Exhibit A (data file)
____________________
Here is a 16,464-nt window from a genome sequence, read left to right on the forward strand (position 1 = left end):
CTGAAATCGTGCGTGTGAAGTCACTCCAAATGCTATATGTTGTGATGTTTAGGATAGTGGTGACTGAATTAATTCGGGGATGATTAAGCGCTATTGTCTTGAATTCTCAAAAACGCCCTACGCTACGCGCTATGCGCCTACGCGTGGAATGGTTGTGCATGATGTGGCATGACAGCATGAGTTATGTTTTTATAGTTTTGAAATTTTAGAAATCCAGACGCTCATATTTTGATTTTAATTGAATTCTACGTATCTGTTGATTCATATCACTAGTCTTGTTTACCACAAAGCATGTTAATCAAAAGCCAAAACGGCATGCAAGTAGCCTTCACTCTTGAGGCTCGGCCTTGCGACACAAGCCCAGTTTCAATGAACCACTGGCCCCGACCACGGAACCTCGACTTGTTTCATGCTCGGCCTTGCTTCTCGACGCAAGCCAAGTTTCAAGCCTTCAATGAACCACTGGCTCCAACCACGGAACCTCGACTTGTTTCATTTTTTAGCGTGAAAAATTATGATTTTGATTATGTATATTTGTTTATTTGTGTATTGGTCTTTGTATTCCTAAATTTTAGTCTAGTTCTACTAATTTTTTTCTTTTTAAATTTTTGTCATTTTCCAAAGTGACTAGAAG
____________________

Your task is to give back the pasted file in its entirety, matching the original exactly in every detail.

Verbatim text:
Here is a 16,464-nt window from a genome sequence, read left to right on the forward strand (position 1 = left end):
CTGAAATCGTGCGTGTGAAGTCACTCCAAATGCTATATGTTGTGATGTTTAGGATAGTGGTGACTGAATTAATTCGGGGATGATTAAGCGCTATTGTCTTGAATTCTCAAAAACGCCCTACGCTACGCGCTATGCGCCTACGCGTGGAATGGTTGTGCATGATGTGGCATGACAGCATGAGTTATGTTTTTATAGTTTTGAAATTTTAGAAATCCAGACGCTCATATTTTGATTTTAATTGAATTCTACGTATCTGTTGATTCATATCACTAGTCTTGTTTACCACAAAGCATGTTAATCAAAAGCCAAAACGGCATGCAAGTAGCCTTCACTCTTGAGGCTCGGCCTTGCGACACAAGCCCAGTTTCAATGAACCACTGGCCCCGACCACGGAACCTCGACTTGTTTCATGCTCGGCCTTGCTTCTCGACGCAAGCCAAGTTTCAAGCCTTCAATGAACCACTGGCTCCAACCACGGAACCTCGACTTGTTTCATTTTTTAGCGTGAAAAATTATGATTTTGATTATGTATATTTGTTTATTTGTGTATTGGTCTTTGTATTCCTAAATTTTAGTCTAGTTCTACTAATTTTTTTCTTTTTAAATTTTTGTCATTTTCCAAAGTGACTAGAAG